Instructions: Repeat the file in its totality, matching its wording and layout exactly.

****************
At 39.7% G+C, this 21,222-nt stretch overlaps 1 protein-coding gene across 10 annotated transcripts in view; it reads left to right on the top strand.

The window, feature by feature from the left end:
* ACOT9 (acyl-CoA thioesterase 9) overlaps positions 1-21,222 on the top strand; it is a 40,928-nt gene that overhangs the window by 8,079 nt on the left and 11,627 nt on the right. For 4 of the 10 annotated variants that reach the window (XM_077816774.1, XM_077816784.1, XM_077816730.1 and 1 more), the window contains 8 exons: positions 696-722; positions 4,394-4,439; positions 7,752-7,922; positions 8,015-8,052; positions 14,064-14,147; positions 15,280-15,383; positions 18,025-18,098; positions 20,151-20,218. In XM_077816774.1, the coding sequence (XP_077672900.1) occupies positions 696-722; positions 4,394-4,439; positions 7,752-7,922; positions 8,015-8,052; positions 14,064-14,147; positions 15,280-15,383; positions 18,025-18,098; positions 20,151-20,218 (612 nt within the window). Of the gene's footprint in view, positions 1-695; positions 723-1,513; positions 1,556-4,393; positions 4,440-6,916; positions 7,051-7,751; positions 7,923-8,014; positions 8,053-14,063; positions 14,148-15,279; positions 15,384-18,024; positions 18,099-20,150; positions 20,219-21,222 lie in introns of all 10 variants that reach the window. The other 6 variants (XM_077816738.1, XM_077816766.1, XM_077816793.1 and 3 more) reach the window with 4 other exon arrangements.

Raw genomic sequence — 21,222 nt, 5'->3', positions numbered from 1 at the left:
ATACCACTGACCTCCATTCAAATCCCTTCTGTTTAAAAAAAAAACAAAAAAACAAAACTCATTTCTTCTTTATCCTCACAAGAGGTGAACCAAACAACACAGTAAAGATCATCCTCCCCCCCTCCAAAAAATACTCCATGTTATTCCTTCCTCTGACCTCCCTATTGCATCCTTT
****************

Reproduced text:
At 39.7% G+C, this 21,222-nt stretch overlaps 1 protein-coding gene across 10 annotated transcripts in view; it reads left to right on the top strand.

The window, feature by feature from the left end:
* ACOT9 (acyl-CoA thioesterase 9) overlaps positions 1-21,222 on the top strand; it is a 40,928-nt gene that overhangs the window by 8,079 nt on the left and 11,627 nt on the right. For 4 of the 10 annotated variants that reach the window (XM_077816774.1, XM_077816784.1, XM_077816730.1 and 1 more), the window contains 8 exons: positions 696-722; positions 4,394-4,439; positions 7,752-7,922; positions 8,015-8,052; positions 14,064-14,147; positions 15,280-15,383; positions 18,025-18,098; positions 20,151-20,218. In XM_077816774.1, the coding sequence (XP_077672900.1) occupies positions 696-722; positions 4,394-4,439; positions 7,752-7,922; positions 8,015-8,052; positions 14,064-14,147; positions 15,280-15,383; positions 18,025-18,098; positions 20,151-20,218 (612 nt within the window). Of the gene's footprint in view, positions 1-695; positions 723-1,513; positions 1,556-4,393; positions 4,440-6,916; positions 7,051-7,751; positions 7,923-8,014; positions 8,053-14,063; positions 14,148-15,279; positions 15,384-18,024; positions 18,099-20,150; positions 20,219-21,222 lie in introns of all 10 variants that reach the window. The other 6 variants (XM_077816738.1, XM_077816766.1, XM_077816793.1 and 3 more) reach the window with 4 other exon arrangements.

Raw genomic sequence — 21,222 nt, 5'->3', positions numbered from 1 at the left:
ATACCACTGACCTCCATTCAAATCCCTTCTGTTTAAAAAAAAAACAAAAAAACAAAACTCATTTCTTCTTTATCCTCACAAGAGGTGAACCAAACAACACAGTAAAGATCATCCTCCCCCCCTCCAAAAAATACTCCATGTTATTCCTTCCTCTGACCTCCCTATTGCATCCTTT